Don't Just Give...Invest
A simple guide for engaged citizens who are looking to make a lasting impact through social investing.
By Cristina Roman
April 28, 2010
If you are a person who likes to "give back", but are seeking a more high-impact and lasting means of contributing to social change, social investing may be for you. By providing financing for individuals or organizations with a social mission who are in need of start-up capital, you can become an active participant in this evolving global phenomenon.
Social investing is also referred to as social capital, impact investing, double bottom line investing, triple bottom line investing, ethical investing, sustainable investing, mission investing, and philanthropic capital. The diversity of terms utilized is indicative of how new the movement is. Social investing can take many forms, including equity investing, peer-to-peer lending, socially responsible investing, and socially responsible banking.
Thrust Fund is a new platform that allows individuals to support budding social entrepreneurs by investing in specific ventures. According to the website, "Thrust Fund Entrepreneurs are looking for support to put their current ventures on paths to sustainability." Individuals "who are looking for meaningful opportunities that pay both social and financial dividends" can choose which entrepreneur to invest in; the entrepreneur and funder then negotiate the terms of an equity contract. Saul Garlick is one example of an entrepreneur featured on Thrust Fund; he is seeking financial support for his international non-profit organization, ThinkImpact.
Microfinance is a simple but revolutionary concept made famous by Nobel Laureate Muhammad Yunus. Microloans are provided to poor individuals, who use the capital to start or expand their businesses. Organizations like MicroPlace allow individuals to provide unprecedented financial support to those who generally do not have access to it. If you invest $100 in an aspiring entrepreneur, you will be repaid $103 within a year (based on a 3% interest rate) and have the opportunity to reinvest in another entrepreneur. In contrast, donating through traditional means garners no financial returns and does not provide the option to reinvest. Kiva.org is another peer-to-peer lending site that allows individuals to invest in a specific micro-entrepreneur; the site allows searches by gender, region, and sector. In contrast to Microplace, investors of Kiva do not receive any interest of their initial loan amount. However, Kiva is generally regarded as a more well-established microfinance organization. One microfinance success story is of Marcelino Lopez from Colombia, whose family was forced to flee from their country after guerilla violence broke out. In their new settlement, they lived in a plastic tent. With a small loan of $95, Marcelino was able to establish a small sundries store. In just one year, it became the most successful store in town, and his family now lives in a house made of concrete.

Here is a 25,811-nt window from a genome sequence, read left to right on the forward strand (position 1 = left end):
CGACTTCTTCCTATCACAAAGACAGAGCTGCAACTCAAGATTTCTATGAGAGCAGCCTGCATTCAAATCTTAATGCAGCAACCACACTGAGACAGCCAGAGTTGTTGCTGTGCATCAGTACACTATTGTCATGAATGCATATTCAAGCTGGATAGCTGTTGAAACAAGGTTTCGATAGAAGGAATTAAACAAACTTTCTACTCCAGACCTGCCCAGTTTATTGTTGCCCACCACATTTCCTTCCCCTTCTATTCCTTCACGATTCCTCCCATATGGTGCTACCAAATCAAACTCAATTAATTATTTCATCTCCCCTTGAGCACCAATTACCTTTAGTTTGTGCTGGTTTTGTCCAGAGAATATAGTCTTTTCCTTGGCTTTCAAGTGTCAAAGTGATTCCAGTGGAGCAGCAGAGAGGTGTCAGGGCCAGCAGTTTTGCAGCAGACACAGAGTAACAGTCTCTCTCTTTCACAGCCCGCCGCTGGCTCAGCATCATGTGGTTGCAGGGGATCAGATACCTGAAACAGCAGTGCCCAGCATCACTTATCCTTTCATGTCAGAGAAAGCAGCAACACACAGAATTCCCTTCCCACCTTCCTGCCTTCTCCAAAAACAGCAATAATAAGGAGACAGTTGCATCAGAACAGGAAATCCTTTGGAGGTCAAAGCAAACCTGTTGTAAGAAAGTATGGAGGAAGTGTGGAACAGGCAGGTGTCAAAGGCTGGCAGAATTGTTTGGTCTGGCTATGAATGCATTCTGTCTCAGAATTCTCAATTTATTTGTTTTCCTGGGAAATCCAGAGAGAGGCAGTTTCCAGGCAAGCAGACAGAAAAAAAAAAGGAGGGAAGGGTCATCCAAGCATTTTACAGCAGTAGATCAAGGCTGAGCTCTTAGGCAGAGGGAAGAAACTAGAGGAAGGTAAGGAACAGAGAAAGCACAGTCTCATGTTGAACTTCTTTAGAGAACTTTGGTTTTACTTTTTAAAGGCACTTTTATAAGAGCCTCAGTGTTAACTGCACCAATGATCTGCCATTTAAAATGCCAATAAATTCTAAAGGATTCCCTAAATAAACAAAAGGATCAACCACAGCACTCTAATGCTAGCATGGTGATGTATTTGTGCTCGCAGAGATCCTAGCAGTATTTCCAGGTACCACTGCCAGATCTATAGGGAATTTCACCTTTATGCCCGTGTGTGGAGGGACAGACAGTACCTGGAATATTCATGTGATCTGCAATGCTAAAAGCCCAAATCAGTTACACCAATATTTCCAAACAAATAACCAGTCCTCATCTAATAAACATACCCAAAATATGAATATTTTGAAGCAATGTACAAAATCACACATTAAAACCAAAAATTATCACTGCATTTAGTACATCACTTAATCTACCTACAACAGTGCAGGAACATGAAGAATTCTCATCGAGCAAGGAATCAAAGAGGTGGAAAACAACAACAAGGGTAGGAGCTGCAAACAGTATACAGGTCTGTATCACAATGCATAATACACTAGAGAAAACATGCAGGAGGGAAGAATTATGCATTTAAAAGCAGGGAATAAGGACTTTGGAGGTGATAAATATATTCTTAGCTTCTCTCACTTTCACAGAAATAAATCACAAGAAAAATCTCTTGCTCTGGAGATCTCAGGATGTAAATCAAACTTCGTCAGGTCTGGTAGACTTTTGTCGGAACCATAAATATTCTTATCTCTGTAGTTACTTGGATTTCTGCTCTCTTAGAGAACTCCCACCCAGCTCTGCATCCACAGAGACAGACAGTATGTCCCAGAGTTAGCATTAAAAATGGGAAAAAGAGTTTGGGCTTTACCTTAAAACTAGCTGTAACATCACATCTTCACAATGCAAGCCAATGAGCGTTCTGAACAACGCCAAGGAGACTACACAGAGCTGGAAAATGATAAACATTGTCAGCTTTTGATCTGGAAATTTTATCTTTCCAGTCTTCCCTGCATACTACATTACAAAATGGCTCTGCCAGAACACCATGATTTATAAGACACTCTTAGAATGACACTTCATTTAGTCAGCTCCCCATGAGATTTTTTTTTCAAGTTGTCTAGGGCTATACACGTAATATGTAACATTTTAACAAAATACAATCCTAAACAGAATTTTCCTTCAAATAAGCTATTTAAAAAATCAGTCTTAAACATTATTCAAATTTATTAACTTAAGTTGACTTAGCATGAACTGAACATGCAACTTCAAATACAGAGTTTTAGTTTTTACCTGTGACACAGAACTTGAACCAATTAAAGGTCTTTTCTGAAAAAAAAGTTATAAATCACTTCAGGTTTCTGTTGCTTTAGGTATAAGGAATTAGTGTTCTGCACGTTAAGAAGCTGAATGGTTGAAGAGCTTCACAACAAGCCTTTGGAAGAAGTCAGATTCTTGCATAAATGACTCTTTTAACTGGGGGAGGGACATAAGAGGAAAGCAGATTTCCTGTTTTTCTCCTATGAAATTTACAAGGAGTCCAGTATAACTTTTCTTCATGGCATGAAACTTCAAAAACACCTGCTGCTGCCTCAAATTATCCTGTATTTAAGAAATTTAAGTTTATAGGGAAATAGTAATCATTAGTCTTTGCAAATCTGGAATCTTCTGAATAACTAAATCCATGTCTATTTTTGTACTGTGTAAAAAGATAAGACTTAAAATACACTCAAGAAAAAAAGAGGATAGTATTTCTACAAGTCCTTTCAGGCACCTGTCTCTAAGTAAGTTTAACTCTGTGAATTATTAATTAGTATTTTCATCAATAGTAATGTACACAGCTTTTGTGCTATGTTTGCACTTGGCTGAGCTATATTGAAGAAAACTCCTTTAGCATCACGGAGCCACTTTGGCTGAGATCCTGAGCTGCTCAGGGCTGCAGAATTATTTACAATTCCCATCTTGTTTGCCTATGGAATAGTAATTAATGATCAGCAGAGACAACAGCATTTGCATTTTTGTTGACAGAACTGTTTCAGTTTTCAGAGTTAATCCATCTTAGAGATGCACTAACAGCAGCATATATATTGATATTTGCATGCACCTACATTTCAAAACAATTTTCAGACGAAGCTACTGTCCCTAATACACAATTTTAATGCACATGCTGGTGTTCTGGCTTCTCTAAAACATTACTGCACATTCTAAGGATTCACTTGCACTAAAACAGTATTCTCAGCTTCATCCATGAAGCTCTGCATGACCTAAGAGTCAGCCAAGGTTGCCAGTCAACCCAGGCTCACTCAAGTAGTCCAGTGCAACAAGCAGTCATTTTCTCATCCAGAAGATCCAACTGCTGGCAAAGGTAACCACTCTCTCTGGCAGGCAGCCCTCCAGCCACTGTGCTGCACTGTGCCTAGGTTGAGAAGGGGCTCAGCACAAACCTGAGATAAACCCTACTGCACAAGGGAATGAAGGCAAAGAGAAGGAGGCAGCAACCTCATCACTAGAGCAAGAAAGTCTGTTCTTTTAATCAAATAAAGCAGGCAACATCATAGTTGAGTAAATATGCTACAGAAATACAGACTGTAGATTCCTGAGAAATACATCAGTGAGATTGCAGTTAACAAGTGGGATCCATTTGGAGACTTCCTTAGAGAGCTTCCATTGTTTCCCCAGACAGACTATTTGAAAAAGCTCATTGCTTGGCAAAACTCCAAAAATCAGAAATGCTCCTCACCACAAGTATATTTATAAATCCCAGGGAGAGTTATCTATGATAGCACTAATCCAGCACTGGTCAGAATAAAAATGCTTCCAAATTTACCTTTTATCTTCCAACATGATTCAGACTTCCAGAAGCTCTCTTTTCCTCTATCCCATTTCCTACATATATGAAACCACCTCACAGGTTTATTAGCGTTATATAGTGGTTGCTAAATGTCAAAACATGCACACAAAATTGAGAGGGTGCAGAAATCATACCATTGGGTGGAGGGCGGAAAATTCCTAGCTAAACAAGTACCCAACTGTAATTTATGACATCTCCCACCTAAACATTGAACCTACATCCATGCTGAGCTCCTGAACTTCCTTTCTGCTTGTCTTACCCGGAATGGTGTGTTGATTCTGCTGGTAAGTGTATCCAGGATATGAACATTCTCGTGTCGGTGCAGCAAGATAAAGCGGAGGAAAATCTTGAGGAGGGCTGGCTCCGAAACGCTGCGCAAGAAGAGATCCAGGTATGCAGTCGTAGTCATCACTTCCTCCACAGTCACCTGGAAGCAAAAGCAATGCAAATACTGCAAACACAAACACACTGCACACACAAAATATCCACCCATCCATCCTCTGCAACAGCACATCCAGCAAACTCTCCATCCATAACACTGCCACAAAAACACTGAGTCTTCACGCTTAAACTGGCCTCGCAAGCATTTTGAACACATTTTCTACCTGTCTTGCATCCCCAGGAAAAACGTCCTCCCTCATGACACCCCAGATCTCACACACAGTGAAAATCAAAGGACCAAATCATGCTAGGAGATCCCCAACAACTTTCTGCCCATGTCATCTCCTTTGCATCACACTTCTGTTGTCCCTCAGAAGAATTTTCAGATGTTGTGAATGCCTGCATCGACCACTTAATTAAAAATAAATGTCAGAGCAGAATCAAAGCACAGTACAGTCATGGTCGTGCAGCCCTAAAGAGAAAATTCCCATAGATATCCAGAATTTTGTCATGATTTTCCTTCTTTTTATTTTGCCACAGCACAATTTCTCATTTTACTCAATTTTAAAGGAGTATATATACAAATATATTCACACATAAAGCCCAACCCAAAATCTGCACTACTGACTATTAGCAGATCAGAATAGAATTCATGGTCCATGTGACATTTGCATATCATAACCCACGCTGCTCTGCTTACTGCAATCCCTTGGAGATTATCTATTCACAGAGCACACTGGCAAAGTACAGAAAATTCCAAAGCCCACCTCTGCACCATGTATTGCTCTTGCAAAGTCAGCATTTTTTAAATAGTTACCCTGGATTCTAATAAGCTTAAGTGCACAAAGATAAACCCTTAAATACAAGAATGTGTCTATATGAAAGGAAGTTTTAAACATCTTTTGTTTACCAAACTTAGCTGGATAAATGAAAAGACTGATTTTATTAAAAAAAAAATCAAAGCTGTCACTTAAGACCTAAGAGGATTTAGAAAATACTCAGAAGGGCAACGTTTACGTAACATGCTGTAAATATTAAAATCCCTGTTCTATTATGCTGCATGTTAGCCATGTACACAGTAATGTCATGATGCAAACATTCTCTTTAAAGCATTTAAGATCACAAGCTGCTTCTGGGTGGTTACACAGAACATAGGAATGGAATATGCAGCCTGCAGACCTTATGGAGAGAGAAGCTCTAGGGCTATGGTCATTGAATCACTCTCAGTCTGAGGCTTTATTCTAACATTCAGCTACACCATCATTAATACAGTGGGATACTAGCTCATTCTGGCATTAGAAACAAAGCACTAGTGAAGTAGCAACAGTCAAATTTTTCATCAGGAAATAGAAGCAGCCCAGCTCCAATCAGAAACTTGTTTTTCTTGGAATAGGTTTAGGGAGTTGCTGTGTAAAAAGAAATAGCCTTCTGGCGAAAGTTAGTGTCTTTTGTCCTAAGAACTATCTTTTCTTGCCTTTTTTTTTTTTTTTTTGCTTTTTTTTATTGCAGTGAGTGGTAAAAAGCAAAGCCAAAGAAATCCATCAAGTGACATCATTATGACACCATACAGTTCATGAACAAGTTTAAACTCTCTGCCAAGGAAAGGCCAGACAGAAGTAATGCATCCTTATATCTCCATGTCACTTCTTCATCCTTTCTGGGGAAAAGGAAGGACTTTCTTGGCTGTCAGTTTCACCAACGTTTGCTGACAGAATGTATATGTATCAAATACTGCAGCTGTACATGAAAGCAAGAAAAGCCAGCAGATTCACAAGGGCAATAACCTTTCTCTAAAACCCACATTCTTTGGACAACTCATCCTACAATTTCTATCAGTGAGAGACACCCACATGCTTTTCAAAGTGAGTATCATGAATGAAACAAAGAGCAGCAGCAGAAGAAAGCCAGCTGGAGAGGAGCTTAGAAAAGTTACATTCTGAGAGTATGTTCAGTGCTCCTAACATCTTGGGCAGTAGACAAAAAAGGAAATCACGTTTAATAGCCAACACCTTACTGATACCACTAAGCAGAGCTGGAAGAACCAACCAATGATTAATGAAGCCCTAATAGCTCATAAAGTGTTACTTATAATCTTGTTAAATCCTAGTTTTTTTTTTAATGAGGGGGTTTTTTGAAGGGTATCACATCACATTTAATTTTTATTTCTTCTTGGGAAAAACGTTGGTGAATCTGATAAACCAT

SOCIALLY RESPONSIBLE INVESTING AND BANKING
Socially responsible investing, often referred to as SRI, is another means of using financial capital for social good. SocialInvest.org suggests making a small, albeit powerful, investment in a business in order to effect beneficial changes through shareholder activism. You can participate in SRI by becoming involved in community investing in order to create jobs, provide better housing alternatives, and aid social services. According to the website for Community Investing Center, "These...funds balance their high impact with sound financial management to produce social and financial returns attractive to many individuals."
Another form of socially responsible investing is available through socially responsible banking. One example of such an organization is Permaculture Credit Union, which allows individuals to "invest in sustainability." Social Enterprise Associates' Drew Tulchin serves on the board of this socially responsible organization.
A database of community development loan funds can be found at the Community Investing Center Database.
These three forms of social investing offer distinct outcomes but provide many similar benefits. Social investing is an alternative to both standard charity and conventional investing because it utilizes business acumen to offer transparency, a beneficial outlet for financial power, and lasting and effective change. We at Social Enterprise Associates hope to see the field expand as the widespread benefits of social investing become evident.
Transcapitalist.com: Financial innovation that is necessary- impact investing
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